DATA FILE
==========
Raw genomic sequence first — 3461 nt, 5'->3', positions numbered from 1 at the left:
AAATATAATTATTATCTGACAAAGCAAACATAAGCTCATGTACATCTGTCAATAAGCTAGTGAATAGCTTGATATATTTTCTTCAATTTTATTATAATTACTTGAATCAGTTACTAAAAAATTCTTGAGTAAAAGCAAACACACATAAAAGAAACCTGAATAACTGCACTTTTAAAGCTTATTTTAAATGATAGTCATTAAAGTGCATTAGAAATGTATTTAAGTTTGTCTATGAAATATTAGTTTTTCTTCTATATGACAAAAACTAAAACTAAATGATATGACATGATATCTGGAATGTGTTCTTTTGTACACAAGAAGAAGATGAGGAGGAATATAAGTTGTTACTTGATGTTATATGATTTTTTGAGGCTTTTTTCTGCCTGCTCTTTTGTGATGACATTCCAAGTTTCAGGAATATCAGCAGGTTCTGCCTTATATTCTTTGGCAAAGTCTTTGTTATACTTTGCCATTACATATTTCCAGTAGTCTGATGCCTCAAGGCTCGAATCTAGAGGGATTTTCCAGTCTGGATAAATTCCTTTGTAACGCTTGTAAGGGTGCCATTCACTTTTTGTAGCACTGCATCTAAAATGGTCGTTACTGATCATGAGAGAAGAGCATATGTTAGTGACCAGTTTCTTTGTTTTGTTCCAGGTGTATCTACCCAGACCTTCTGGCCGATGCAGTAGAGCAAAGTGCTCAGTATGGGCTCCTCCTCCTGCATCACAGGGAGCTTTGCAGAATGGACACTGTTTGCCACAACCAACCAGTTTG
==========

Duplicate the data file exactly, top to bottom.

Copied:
Raw genomic sequence first — 3461 nt, 5'->3', positions numbered from 1 at the left:
AAATATAATTATTATCTGACAAAGCAAACATAAGCTCATGTACATCTGTCAATAAGCTAGTGAATAGCTTGATATATTTTCTTCAATTTTATTATAATTACTTGAATCAGTTACTAAAAAATTCTTGAGTAAAAGCAAACACACATAAAAGAAACCTGAATAACTGCACTTTTAAAGCTTATTTTAAATGATAGTCATTAAAGTGCATTAGAAATGTATTTAAGTTTGTCTATGAAATATTAGTTTTTCTTCTATATGACAAAAACTAAAACTAAATGATATGACATGATATCTGGAATGTGTTCTTTTGTACACAAGAAGAAGATGAGGAGGAATATAAGTTGTTACTTGATGTTATATGATTTTTTGAGGCTTTTTTCTGCCTGCTCTTTTGTGATGACATTCCAAGTTTCAGGAATATCAGCAGGTTCTGCCTTATATTCTTTGGCAAAGTCTTTGTTATACTTTGCCATTACATATTTCCAGTAGTCTGATGCCTCAAGGCTCGAATCTAGAGGGATTTTCCAGTCTGGATAAATTCCTTTGTAACGCTTGTAAGGGTGCCATTCACTTTTTGTAGCACTGCATCTAAAATGGTCGTTACTGATCATGAGAGAAGAGCATATGTTAGTGACCAGTTTCTTTGTTTTGTTCCAGGTGTATCTACCCAGACCTTCTGGCCGATGCAGTAGAGCAAAGTGCTCAGTATGGGCTCCTCCTCCTGCATCACAGGGAGCTTTGCAGAATGGACACTGTTTGCCACAACCAACCAGTTTG